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Semin Respir Infect. 2000 Mar;15(1):32-40.

Chronic bronchitis: the role of viruses.

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St. Paul's Hospital, Vancouver, British Columbia.


Mucus is produced by the epithelial cells in the glands, gland ducts, and the cells lining the airway lumen in the lower airways. The chronic cough and sputum production that defines chronic bronchitis is associated with an inflammatory reaction involving this mucus-secreting apparatus. Respiratory viral infections target the epithelial cells of the lung producing desquamation, microvascular dilatation, edema, and an inflammatory cell infiltrate. These changes predispose the lower airways to bacterial infection by interfering with mucociliary clearance and reducing bacterial killing by macrophages. The exact role of those infections in the pathogenesis of chronic bronchitis has not been clearly determined but they probably play a critical role in inducing bacterial colonization and initiating acute exacerbations of COPD. This article reviews the classification of the viral agents responsible for respiratory tract infection and the nature of the changes they produce in the normal airways and in the airways of patients with chronic bronchitis during acute infections.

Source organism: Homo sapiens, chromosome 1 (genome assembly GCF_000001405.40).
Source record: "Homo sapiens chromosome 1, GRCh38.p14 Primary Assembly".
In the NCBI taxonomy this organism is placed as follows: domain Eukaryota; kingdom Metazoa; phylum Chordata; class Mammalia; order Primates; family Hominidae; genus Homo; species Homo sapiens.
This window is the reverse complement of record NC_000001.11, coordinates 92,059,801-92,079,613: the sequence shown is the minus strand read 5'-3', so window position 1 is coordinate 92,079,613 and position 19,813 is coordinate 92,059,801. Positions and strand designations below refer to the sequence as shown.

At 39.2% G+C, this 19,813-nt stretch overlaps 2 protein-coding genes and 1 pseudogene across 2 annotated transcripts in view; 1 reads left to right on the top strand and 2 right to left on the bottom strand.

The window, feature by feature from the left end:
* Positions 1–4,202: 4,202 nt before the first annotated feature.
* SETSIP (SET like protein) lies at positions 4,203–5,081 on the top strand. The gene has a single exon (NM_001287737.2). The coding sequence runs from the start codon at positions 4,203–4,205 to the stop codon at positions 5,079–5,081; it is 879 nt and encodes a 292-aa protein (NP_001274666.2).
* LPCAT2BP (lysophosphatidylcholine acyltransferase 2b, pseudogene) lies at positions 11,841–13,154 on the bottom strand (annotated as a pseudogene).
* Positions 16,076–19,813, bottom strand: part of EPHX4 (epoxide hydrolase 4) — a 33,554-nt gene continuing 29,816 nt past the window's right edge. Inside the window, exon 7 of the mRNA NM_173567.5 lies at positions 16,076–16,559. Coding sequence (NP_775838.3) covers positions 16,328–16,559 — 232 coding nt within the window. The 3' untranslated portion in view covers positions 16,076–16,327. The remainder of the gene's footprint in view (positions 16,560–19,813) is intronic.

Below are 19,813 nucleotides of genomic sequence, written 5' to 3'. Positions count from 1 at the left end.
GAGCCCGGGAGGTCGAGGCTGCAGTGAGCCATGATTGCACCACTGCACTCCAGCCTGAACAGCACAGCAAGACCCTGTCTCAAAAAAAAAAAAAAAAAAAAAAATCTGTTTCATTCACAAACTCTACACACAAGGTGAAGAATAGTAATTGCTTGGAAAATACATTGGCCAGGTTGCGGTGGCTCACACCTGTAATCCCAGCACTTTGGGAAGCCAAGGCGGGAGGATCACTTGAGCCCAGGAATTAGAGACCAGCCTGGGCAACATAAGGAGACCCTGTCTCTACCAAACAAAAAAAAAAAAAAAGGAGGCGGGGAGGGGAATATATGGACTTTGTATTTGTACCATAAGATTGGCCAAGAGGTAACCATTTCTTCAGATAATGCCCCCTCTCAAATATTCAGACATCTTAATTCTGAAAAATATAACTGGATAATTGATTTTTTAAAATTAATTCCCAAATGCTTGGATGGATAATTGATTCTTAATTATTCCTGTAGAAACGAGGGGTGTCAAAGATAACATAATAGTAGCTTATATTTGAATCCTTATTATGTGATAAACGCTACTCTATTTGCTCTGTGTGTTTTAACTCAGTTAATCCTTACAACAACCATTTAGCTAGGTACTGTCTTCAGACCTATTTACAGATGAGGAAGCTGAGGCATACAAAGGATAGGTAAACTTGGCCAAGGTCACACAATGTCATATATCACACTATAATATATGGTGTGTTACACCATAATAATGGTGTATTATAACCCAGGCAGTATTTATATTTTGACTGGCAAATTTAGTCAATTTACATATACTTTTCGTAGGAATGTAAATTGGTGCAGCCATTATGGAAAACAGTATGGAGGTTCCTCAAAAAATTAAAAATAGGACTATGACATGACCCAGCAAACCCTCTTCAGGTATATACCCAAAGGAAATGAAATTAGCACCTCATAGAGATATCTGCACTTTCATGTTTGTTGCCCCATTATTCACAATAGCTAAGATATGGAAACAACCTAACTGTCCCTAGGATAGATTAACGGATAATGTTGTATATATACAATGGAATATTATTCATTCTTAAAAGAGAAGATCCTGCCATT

[Indexed for MEDLINE]

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